Subjects: Dementia, Diagnosis, Epidemiology, Physician, Hospital, Long-Term Care, Prescription Drug, Administrative Data
    Date Created: 2015/11/25
  4. A Pan Canadian Practice Guideline for Screening, Assessment, and Management of Cancer-Related Fatigue in Adults (Version 2) [Download]

    Title: A Pan Canadian Practice Guideline for Screening, Assessment, and Management of Cancer-Related Fatigue in Adults (Version 2)
    Creator: Howell, Doris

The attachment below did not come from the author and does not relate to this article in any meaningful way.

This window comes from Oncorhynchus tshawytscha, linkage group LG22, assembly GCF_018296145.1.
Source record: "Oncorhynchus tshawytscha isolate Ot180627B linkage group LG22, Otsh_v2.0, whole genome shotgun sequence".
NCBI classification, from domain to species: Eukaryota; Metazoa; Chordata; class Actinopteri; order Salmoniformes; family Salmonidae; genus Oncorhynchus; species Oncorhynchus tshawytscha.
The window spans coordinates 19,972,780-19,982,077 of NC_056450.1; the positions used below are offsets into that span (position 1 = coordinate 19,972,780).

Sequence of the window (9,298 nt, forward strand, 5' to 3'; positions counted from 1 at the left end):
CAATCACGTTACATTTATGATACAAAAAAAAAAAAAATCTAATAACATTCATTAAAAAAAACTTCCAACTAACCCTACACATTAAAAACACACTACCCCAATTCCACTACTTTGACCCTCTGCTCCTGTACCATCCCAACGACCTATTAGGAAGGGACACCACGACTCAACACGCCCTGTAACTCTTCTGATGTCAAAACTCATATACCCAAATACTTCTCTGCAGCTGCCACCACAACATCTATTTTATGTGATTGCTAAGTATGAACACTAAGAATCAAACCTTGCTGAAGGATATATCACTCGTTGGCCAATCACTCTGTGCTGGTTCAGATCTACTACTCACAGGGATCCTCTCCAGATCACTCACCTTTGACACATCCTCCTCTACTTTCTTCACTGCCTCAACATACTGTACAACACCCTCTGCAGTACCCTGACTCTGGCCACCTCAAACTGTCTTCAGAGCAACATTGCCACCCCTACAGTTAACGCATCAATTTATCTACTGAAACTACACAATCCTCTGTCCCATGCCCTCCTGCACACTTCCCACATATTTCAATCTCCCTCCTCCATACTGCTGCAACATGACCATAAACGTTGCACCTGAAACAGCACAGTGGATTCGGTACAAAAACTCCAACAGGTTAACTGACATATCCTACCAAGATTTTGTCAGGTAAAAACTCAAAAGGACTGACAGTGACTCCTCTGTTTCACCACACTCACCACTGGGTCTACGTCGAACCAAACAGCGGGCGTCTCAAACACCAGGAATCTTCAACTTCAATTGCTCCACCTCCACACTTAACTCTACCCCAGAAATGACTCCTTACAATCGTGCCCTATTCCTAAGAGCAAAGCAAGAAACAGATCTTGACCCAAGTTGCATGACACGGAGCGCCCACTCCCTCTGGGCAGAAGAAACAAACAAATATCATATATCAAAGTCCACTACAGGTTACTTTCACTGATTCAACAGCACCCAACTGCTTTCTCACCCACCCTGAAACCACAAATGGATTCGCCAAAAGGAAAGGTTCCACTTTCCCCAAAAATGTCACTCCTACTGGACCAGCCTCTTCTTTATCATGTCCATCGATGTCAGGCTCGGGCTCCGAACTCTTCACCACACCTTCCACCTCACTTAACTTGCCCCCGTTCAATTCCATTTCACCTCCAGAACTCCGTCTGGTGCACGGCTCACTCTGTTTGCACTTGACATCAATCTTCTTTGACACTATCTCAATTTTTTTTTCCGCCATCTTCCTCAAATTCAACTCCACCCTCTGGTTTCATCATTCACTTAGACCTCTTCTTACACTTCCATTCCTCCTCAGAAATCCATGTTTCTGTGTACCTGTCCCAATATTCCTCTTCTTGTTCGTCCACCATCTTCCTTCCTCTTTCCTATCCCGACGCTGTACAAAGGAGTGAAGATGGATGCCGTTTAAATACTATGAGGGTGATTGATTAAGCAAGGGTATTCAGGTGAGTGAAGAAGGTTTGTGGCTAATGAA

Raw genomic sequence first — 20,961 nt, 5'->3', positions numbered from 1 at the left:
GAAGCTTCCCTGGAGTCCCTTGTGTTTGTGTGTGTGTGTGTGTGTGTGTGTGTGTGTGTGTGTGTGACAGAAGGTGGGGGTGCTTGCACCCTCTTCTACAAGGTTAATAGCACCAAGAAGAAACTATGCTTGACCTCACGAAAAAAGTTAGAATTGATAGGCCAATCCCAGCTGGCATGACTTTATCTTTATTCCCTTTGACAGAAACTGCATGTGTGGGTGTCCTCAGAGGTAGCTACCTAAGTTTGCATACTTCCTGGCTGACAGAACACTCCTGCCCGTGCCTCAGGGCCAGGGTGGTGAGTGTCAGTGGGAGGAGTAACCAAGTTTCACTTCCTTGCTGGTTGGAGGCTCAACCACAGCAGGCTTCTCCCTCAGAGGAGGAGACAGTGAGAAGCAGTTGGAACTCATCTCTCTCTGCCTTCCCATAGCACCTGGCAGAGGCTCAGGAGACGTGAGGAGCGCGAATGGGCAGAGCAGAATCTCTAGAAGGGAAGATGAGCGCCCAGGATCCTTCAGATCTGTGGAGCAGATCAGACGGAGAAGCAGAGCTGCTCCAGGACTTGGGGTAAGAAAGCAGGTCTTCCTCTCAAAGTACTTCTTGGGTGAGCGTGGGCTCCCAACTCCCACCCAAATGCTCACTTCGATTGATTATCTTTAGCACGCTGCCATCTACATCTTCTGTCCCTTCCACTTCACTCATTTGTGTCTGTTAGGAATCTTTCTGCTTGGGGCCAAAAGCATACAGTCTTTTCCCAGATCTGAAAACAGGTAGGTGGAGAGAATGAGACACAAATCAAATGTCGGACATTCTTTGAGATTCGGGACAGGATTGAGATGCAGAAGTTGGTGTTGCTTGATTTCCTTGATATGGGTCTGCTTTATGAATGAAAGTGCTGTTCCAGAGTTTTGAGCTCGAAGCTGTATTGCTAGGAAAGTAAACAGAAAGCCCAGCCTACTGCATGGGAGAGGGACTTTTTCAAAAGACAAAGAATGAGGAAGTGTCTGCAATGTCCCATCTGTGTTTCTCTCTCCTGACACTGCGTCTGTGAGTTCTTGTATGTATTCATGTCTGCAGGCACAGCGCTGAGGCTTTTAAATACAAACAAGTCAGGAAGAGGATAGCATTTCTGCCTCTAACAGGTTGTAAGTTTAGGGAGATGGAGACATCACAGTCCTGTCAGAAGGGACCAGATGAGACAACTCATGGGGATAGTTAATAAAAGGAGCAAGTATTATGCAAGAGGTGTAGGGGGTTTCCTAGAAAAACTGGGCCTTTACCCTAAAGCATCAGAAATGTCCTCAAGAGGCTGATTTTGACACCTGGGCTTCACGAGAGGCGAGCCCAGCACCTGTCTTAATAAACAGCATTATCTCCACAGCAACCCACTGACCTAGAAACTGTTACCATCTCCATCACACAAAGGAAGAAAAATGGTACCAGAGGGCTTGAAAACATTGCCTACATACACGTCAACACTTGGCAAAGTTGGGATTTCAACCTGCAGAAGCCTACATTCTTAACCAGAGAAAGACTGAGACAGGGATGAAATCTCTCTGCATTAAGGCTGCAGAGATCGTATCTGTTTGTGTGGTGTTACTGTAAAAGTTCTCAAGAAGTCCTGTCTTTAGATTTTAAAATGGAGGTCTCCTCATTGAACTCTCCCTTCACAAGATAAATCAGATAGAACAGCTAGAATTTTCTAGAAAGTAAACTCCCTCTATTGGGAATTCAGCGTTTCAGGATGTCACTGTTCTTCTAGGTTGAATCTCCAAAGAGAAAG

Description: Background Cancer-related fatigue (CRF) is a prevalent problem in cancer and has a side effect of treatment that often worsens during cancer treatment and can persist as a long-term problem for many patients including those in palliative care and cancer survivor populations. Reported prevalence rates for fatigue range from 59% to 100%. CRF is reported as the most distressing side effect of cancer and treatment and causes greater interference with daily life than any other symptom. CRF also impacts on personal, social, work roles and it can have a profound negative impact on overall quality of life (QoL). Because its etiology is not well understood, it is frequently unrecognized and is difficult to manage in clinical practice. Scope and Purpose of this Review The scope of this 2015-Version 2 of CRF guideline is focused on the provision of clinical practice recommendations for members of oncology interdisciplinary team (e.g. primary care physicians, oncologists, nurses, physiotherapist, occupational therapists, rehabilitation specialists), who screen, assess, and manage CRF in their daily clinical practice. Additionally, the recommendations may also help patients and families learn about the most effective strategies for managing CRF. The recommendations apply to those with CRF across the cancer trajectory, from cancer treatment to post-treatment survivorship and palliative or end-of-life care. The guidelines focused on the adult cancer population with fatigue due to cancer and/or cancer treatment. Intended Users The intended users of this guideline are the primary oncology interdisciplinary team, and community practitioners such as family physicians and palliative care teams. The recommendations are intended to also be relevant to specialists in fatigue including psychology and psychiatry, and other members of the allied health care team (occupational therapists, rehabilitation specialists, physiotherapists) who provide counselling to patients in the management of cancer-related fatigue. Patients and their families may also find this guideline useful for understanding the current recommendations and evidence for management for cancer and/or treatment related fatigue. Questions 1. What are the current guideline recommendations for routine screening and assessment of CRF in adults? 2. What is the efficacy of interventions (pharmacological, non‐pharmacological, and/or combinations) for reducing CRF in adults?